The Killers: Battle Born

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Posted October 22, 2012 by in
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Rating

Overall
 
 
 
 
 

4/ 5

Details

 
 
 
 
 
 
Genre: Rock
 
Producer: Stuart Price, Steve Lillywhite, Damian Taylor, Brendan O'Brien, Daniel Lanois, The Killers
 
Label: Island
 
Format: CD, digital, vinyl
 
Time: 51:18
 
Release Date: 2012 September 17
 
Spin This: Runaway, The Way It Was, Here With Me
 

Pros:

Smart assortment of effective arena-rock and '80's pop-rock glitz
 

Cons:

One out-of-place track, but nothing to seriously pout about
 

Coldplay with edge: Flowers and the Killers return with familiarity and more

by J Matthew Cobb
Full Article

Coldplay with edge: Flowers and the Killers return with familiarity and more

With an overwhelming four-year hiatus and a self-indulgent solo record from frontman Brandon Flowers (Flamingo) now behind them, the Killers have returned back to their work ethic – with Flowers, of course. Well worth the wait, since the band fires up a glowing mix of magical arena-rock dipped in grandiose Springsteen rawness, Coldplay sing-a-long choruses and ‘80’s rock sensibilities. The album opener, “Flesh and Bone,” sonically familiarizes the listener to “When You Were Young” until it walks into a trippy bridge highlighting a Ray Manzarek-like organ and tempo shift. It’s a pleasant opener full of innovation and pride, but the album’s bundle of gems quickly overtakes everything heard on the album’s first three minutes. “Runaways,” the album’s first single of choice, soars as its tale tries to makes sense of a young couple’s reckless rash of judgment: “We got engaged on a Friday night/I swore on the head of our unborn child/That I could take care of the three of us/But I’ve got the tendency to slip when the nights get wild.”  And there’s more: “The Way It Was” shimmers like a Journey ‘80’s anthem; the H&O-spiced “Here With Me” pours on the romance; “Deadlines and Commitments” transforms into a synth heaven; “Miss Atomic Bomb” dances like U2 opera. Much of the second half is regulated to cool alt-rock jams and dreamy New Wave experiments, leaving Flowers ample room to soar vocally where there’s empty spaces. Some of those tracks aren’t entirely flattering (“The Rising Tide” copies the magic, but comes across as a mimicked Rod Stewart “Young Turks.”), but the Phil Collins dreamy balladry of “Be Still” and the bonus track of “Carry Me Home” certainly make up for lost moments. Much of the album’s likability surrounds its smart choice of rock producers – Steve Lillywhite, Brendan O’Brien and Daniel Lanois – who help give the Killers a boost of pop-rock without sacrificing their own identity.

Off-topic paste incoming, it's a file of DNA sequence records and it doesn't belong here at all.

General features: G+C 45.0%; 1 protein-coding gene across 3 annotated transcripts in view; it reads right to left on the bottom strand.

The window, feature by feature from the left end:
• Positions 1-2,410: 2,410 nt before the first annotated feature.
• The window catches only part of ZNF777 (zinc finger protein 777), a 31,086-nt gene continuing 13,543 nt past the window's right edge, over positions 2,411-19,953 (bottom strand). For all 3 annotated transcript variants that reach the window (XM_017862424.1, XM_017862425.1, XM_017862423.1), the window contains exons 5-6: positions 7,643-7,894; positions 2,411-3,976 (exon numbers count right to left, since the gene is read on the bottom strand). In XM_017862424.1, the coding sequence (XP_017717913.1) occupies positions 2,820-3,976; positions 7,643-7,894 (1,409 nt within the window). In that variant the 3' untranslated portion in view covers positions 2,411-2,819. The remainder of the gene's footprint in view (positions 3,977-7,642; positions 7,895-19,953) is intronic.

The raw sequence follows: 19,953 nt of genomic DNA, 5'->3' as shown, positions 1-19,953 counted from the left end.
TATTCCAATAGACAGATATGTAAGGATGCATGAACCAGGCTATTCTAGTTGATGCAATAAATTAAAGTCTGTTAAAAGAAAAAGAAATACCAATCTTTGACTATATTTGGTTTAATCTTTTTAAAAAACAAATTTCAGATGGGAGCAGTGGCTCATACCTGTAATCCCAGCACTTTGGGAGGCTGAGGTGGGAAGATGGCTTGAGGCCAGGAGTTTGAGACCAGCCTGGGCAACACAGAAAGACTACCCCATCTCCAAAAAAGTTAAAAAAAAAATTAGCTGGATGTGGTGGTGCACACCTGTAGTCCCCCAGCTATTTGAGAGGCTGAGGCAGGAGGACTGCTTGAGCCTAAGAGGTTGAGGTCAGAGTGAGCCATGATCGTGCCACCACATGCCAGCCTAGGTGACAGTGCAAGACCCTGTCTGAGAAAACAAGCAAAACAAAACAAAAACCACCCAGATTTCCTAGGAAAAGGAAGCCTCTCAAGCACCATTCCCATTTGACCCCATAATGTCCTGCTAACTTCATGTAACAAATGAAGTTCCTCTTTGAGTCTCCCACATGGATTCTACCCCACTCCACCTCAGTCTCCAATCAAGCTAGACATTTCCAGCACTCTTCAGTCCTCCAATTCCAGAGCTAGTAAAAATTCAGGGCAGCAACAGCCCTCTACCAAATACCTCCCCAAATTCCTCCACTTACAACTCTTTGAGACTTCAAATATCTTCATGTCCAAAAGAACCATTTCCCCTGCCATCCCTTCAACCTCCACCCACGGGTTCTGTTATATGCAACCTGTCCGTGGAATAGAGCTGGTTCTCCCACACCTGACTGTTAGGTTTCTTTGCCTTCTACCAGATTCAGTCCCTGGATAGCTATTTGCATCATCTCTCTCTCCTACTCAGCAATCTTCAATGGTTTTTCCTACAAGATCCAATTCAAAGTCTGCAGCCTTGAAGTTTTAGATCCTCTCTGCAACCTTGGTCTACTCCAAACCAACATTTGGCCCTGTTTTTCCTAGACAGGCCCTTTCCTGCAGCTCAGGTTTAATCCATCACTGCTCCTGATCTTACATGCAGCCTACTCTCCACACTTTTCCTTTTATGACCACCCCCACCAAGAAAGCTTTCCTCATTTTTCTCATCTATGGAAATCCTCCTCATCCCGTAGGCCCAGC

About the Author

J Matthew Cobb

Managing editor of HiFi Magazine.


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